Over the course of his career, Little Jazz would play with Anita O’Day, Jazz At The Philharmonic, Coleman Hawkins, Ella Fitzgerald, Earl Hines, Abbey Lincoln, Charles Mingus, Eric Dolphy, Kenny Dorham, Max Roach, Count Basie, Artie Shaw and the list goes on and on. His sophisticated use of harmony, including the use of triton substitutions, his virtuosic solos exhibiting a departure from the smooth and lyrical style of earlier jazz trumpet innovator Louis Armstrong, and his strong impact on Dizzy Gillespie mark him as one of the most influential musicians of the swing era and a precursor of bebop.

In 1971 trumpeter Roy Eldridge was inducted into the Down Beat Jazz Hall of Fame.  After suffering a heart attack in 1980, he gave up playing. He died at the age of 78 on February 26, 1989 at the Franklin General Hospital in Valley Stream, New York, three weeks after the death of his wife, Viola.

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Daily Dose Of Jazz…

Jean Reinhardt better known as “Django” was born on January 23, 1910 in Liberchies, Pont-a-Celles, Belgium into a French family of Manouche Romani descent. His family made cane furniture for a living but it was comprised of several good amateur musicians. He spent most of his youth in Romani encampments close to Paris, where he started playing violin, banjo and guitar.

Reinhardt was attracted to music at an early age, first playing the violin. At age 12, he received a banjo-guitar as a gift and quickly learned to play by mimicking the fingerings of musicians he watched. By age 13, Reinhardt was able to make a living playing music. He received little formal education and acquired the rudiments of literacy only in adult life. His first known recordings, made in 1928, were of him playing the banjo.

At age 18 in 1928 Reinhardt was injured in a fire started by a knocked over candle. Over half his body suffered burns, two fingers and one leg were paralyzed and it was thought he would never walk or play again. But with therapy and practice he re-learned to play differently and walked with a cane.

The years between 1929 and 1933 were formative musically for Django when he became attracted to jazz listening to Louis Armstrong. Shortly thereafter he met Stephane Grappelli who had similar interests. The two became musical partners. In 1934, with an invitation by Hot Club de France secretary Pierre Nourry, he and Grappelli formed the Quintette du Hot Club de France. Over the years it hosted different players and adding a singer but for the most part allowed only stringed instruments.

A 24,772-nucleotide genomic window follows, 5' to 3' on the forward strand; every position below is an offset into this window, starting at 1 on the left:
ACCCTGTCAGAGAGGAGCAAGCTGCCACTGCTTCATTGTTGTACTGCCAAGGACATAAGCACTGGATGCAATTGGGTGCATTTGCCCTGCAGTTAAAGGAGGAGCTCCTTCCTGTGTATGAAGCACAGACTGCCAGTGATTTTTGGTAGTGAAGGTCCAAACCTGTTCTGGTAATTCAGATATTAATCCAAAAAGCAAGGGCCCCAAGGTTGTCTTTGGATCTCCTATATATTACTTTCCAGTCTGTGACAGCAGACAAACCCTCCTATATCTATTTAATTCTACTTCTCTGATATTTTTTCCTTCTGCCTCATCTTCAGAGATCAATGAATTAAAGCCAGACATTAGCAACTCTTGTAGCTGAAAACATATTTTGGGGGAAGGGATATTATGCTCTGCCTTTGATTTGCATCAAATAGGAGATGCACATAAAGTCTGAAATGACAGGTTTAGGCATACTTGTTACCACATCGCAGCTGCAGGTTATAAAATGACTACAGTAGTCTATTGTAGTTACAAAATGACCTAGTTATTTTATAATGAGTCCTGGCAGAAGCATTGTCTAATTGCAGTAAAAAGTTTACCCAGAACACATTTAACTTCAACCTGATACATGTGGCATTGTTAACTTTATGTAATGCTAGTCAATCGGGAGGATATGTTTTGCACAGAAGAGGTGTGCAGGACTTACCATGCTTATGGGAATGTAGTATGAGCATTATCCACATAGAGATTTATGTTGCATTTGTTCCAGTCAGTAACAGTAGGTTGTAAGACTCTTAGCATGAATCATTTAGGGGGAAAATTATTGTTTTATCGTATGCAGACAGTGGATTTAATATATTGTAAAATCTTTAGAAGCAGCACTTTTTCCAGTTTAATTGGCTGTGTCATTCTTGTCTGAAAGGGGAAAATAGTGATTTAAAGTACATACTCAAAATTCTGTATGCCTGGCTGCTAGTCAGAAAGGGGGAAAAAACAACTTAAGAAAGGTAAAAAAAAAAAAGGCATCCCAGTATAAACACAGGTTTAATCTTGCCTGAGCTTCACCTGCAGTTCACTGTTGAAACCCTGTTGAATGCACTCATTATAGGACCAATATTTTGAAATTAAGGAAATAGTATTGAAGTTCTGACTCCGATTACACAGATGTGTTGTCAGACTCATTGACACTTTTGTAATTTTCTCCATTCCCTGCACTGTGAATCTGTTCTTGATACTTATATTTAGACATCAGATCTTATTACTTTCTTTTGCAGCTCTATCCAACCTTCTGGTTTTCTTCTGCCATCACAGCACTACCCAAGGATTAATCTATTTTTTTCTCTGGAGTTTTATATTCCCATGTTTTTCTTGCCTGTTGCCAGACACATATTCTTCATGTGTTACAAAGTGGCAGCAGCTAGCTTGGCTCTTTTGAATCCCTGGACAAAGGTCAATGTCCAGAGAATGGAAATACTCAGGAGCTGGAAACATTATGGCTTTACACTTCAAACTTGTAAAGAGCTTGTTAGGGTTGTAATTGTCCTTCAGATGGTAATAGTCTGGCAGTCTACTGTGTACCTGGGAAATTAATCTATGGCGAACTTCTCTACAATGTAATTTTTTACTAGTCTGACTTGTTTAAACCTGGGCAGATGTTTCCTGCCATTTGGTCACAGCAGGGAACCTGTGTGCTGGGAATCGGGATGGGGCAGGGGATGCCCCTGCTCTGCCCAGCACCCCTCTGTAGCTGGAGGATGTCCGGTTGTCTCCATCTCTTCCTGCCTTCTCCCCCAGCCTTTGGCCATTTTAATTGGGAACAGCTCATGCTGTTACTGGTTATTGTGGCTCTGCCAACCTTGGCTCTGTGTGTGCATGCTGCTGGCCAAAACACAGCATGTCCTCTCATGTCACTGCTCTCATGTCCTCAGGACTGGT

In 1933, Reinhardt recorded two takes each of vocal numbers “Parce-que je vous aime” and “Si, j’aime Suzy”, continued to record into 1934, and in 1935 he and Stephane recorded sides for Decca Records. He played and recorded with Adelaide Hall, Coleman Hawkins, Benny Carter, Rex Stewart, Louis Armstrong, Dizzy Gillespie, and Duke Ellington.

By 1946, he was debuting at the Cleveland Music Hall as a special guest soloist with Duke Ellington and His Orchestra. As part of the U.S. tour Django also played two nights at Carnegie Hall, then secured an engagement at Café Society Uptown, where he played four solos a day, backed by the resident band drawing large audiences.

Returning to France in ’47, Reinhardt became re-immersed in Gypsy life, finding it difficult to adjust to the postwar world. Missing sold-out concerts, showing up without guitar or amplifier and wandering off were commonplace. However, during this period he continued to attend the R-26 artistic salon in Montmartre, improvising with his devoted collaborator, Stéphane Grappelli.

From 1951 until his death at age 43 on May 16, 1953 of a brain hemorrhage, Reinhardt retired to Samois-sur-Seine near Fontainbleau. He had continued to play in Paris jazz clubs and began playing electric guitar. (He often used a Selmer fitted with an electric pickup, despite his initial hesitation about the instrument.) His final recordings made with his “Nouvelle Quintette” in the last few months of his life show him moving in a new musical direction; he had assimilated the vocabulary of bebop and fused it with his own melodic style.

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Daily Dose Of Jazz…

Don Pullen was born on December 25, 1941 and was raised outside Roanoke, Virginia and learned to play the piano at an early age. He played with the choir in his local church, was heavily influenced by his jazz pianist cousin, Clyde “Fats” Wright and took some lessons in classical piano. He knew little of jazz, concentrating mainly on church music and the blues.

Leaving Roanoke for Johnson C. Smith University in North Carolina to study for a medical career, Pullen soon realized that his true vocation was music. After playing with local musicians and being exposed for the first time to albums of the major jazz musicians and composers he abandoned medical studies for music.

By 1964 he was in Chicago with Muhal Richard Abrams, then moved to New York City and immersed in the avant-garde recording with Giuseppi Logan. Along with band mate Milford Graves formed a duo, started a small label and recorded his first sessions that did great in Europe. He turned to more profitable organ and during the 60’s and 70s played trio dates and backed such vocalists as Arthur Prysock, Irene Reid, Ruth Brown, Jimmy Rushing and Nina Simone. He held a brief position with Art Blakey and the Jazz Messengers in 1972.

Over the course of his career he would play with Charles Mingus, lead his own groups, form the George Adams/Don Pullen Quartet, put together the African Brazilian Connection, worked with Native American drummers and choir, and played with Nilson Matta, Carlos Ward, Gary Peacock, Tony Williams, Hamiet Bluiett, Bill Cosby, Jack Walrath, Maceo Parker, Roy Brooks, Jane Bunnett and David Murray among others.

Don Pullen jazz pianist, organist and composer of blues to bebop, who recorded over 30 albums as a leader and more than three dozen as a sideman, passed away of lymphoma on April 22, 1995.